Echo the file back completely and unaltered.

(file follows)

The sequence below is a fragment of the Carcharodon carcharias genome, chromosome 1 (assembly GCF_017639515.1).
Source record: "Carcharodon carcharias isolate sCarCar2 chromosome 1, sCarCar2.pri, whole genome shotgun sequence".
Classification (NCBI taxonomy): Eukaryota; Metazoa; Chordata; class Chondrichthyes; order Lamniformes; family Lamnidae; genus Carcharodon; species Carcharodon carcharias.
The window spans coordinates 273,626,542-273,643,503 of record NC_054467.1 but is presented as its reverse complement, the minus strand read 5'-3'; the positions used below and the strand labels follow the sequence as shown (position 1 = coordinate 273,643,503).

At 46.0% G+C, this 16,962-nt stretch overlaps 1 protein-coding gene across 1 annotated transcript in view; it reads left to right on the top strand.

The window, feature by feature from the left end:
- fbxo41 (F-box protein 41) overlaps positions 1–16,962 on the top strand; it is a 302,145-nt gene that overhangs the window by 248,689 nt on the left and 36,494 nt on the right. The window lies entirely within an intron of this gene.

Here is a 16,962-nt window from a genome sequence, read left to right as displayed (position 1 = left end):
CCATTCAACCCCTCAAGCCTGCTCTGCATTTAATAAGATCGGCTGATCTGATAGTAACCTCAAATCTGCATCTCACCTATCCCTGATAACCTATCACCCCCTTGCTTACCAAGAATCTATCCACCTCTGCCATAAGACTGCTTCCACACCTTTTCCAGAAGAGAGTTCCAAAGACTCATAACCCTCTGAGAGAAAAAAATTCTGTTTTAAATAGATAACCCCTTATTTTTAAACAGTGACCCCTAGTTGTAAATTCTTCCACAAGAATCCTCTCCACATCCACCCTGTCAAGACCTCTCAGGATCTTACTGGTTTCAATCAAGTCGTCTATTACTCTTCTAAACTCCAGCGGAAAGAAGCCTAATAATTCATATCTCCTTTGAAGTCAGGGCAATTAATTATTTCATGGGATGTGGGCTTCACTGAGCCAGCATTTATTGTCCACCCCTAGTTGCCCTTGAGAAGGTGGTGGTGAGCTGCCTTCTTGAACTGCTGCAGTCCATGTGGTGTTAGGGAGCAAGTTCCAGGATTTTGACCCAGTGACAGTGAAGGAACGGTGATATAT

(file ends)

The sequence below is a fragment of the Carcharodon carcharias genome, chromosome 1 (assembly GCF_017639515.1).
Source record: "Carcharodon carcharias isolate sCarCar2 chromosome 1, sCarCar2.pri, whole genome shotgun sequence".
Classification (NCBI taxonomy): Eukaryota; Metazoa; Chordata; class Chondrichthyes; order Lamniformes; family Lamnidae; genus Carcharodon; species Carcharodon carcharias.
The window spans coordinates 273,626,542-273,643,503 of record NC_054467.1 but is presented as its reverse complement, the minus strand read 5'-3'; the positions used below and the strand labels follow the sequence as shown (position 1 = coordinate 273,643,503).

At 46.0% G+C, this 16,962-nt stretch overlaps 1 protein-coding gene across 1 annotated transcript in view; it reads left to right on the top strand.

The window, feature by feature from the left end:
- fbxo41 (F-box protein 41) overlaps positions 1–16,962 on the top strand; it is a 302,145-nt gene that overhangs the window by 248,689 nt on the left and 36,494 nt on the right. The window lies entirely within an intron of this gene.

Here is a 16,962-nt window from a genome sequence, read left to right as displayed (position 1 = left end):
CCATTCAACCCCTCAAGCCTGCTCTGCATTTAATAAGATCGGCTGATCTGATAGTAACCTCAAATCTGCATCTCACCTATCCCTGATAACCTATCACCCCCTTGCTTACCAAGAATCTATCCACCTCTGCCATAAGACTGCTTCCACACCTTTTCCAGAAGAGAGTTCCAAAGACTCATAACCCTCTGAGAGAAAAAAATTCTGTTTTAAATAGATAACCCCTTATTTTTAAACAGTGACCCCTAGTTGTAAATTCTTCCACAAGAATCCTCTCCACATCCACCCTGTCAAGACCTCTCAGGATCTTACTGGTTTCAATCAAGTCGTCTATTACTCTTCTAAACTCCAGCGGAAAGAAGCCTAATAATTCATATCTCCTTTGAAGTCAGGGCAATTAATTATTTCATGGGATGTGGGCTTCACTGAGCCAGCATTTATTGTCCACCCCTAGTTGCCCTTGAGAAGGTGGTGGTGAGCTGCCTTCTTGAACTGCTGCAGTCCATGTGGTGTTAGGGAGCAAGTTCCAGGATTTTGACCCAGTGACAGTGAAGGAACGGTGATATAT